It would be a fine sight to see all AZW Groups worldwide at an event and who knows, in the future we might see just that!
As for the individual guys (and gals I must add, we do have a few Nurses to assist the Surgeon Major!) who have their own kit and haven't joined a re-enactment Group, I really don't think there are that many about Coll.

All the best,

2nd May 2005Coll

Sorry. I never considered the fact there may be a procedure regarding promotion, but now that you mention it, it does make sense.

I guess I have a bit of a nerve wanting to jump in at the rank of Colonel, but as I am one of the individuals, who, when I eventually obtain my uniform, etc., isn't in a group, I suppose I could maybe get away with it.

How is it decided when you are considered for promotion - time served in the group maybe ?

I wonder if many of the other groups, AZW and other campaigns, pursue this promotion process, as I can imagine it wouldn't be much good to have an army, several hundred strong, every one of them a General !

Regarding your previous reply, I'm sure I read that in America, the ACW numbered 25,000 members, probably a combination of many groups. Do you think this could be right ?

I'm also wondering if they were used in a 2-part series (or movie) I saw a while ago about the battle at Gettysburg. I think Martin Sheen was in it, as well as Jeff Daniels, Sam Elliott and Tom Berenger. It certainly would save the film company the costs of supplying the uniforms and equipment, etc.

2nd May 2005Glen Wade
Hi Coll
No need to apologise mate, you didn't know. I am certain that all of the AZW Groups follow the same promotion process as us. As you said, if everyone chose their own rank, we'd have all Officer's and no Other Ranks! The public and enthusiasts alike want to see ranks of redcoats firing Martini-Henrys not all Officers strolling around doing nothing. In our Group we have a few Officers and they do the job perfectly but that's enough for the time being. Promotion tends to be granted through, as you thought, dedication to the Group and knowledge of drill. Promotion to Segeant is not well recieved though, you have to end up buying a Yataghan Sword Bayonet, in excess of £200!! Apart from Ranks promotion, Long Service and Good Conduct stripes are awarded to be placed inverted above the right cuff. These brought soldiers extra pay in reality and us the recognition as 'Old Sweats'.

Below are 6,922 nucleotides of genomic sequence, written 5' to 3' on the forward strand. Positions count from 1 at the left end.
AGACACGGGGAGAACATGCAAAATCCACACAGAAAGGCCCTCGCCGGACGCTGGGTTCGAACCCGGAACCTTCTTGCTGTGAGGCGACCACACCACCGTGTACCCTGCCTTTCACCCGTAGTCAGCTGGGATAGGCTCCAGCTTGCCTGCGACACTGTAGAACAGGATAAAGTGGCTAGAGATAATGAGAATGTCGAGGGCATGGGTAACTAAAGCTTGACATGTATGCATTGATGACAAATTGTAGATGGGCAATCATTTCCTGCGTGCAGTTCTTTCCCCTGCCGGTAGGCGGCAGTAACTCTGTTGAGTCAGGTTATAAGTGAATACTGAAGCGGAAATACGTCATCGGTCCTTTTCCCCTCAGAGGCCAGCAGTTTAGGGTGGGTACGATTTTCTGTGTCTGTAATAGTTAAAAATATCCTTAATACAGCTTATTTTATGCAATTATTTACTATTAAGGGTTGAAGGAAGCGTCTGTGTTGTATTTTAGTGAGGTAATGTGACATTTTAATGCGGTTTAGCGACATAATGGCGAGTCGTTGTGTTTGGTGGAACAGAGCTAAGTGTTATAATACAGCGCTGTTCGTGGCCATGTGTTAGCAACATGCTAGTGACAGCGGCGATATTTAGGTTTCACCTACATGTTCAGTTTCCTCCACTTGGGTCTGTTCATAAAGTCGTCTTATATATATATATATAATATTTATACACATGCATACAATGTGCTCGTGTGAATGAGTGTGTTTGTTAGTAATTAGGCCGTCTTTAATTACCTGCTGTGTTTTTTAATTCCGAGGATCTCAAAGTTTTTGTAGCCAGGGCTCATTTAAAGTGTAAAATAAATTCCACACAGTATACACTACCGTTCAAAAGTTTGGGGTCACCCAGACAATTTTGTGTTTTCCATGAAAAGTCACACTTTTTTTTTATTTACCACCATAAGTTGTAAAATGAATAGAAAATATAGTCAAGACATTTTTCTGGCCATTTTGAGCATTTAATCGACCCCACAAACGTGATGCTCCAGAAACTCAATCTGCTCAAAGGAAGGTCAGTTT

2nd May 2005Coll

I'm aware in previous topics that there are (I think) some events where there are Zulus.

But you got me to wondering if there were indeed many AZW Zulu warrior re-enactment groups in the U.K. or in other countries, and if so, what Zulu Regiments did they represent ?

Yet again, it is something I didn't really consider, as I was mostly concentrating on the British and Colonial forces.


2nd May 2005Glenn Wade

A few Groups, including 'The 1879 Group' and 'The Diehards' have re-enacted with Zulus but this was in South Africa. At Woolwich in 2004, 'The 1879 Group' did a small 'battle' display with Zulus from a Zulu Dance Group. I am aware that there are a few Zulu Dance Groups in the UK and it would be interesting if a Zulu Regiment could be formed. The system of Zulu re-enactors in SA is basically guys who have the sheilds and regalia who turn up in droves to honour their anscestors when re-enactments occur.
There are no actual Zulu re-enactors in the UK
Cheers for now

2nd May 2005Coll

Thanks for all your detailed replies.

Very interesting.

3rd May 2005Chris
Yes, the 25,000 ACW is correct. Some were used in Both "Gettysburg" and "Gods and Generals". We also have groups from every conflict faught by the US until WW2, as its not PC to portray post 1945 conflicts.
a friend of mine is a member of the Dundee Diehards whome Martin mentions and he tells me that the Zulu's of today are just as fast in their movents today as they where 125 years ago he say's they are quite breathtaking..
3rd May 2005Coll

Thankyou for answering my question regarding the amount of ACW re-enactors.

I'm not sure where I may have read about them, possibly Skirmish magazine, or some other military-related magazine.


Thanks for your reply.

I think there was a mention in an account by one of the officers who survived Isandlwana, who, although he was aware of the danger to the camp by the thousands of approaching warriors, he commented that they were a magnificent sight.

To see such an image today would really be quite outstanding, I mean, in a film or documentary it still looks great, but to witness it for real, by actually being there, that would be something worth seeing and also something you would never forget.

May I ask if you know how many members there are in the Dundee Diehards and is it the 24th Regiment they represent, or/and other AZW units ?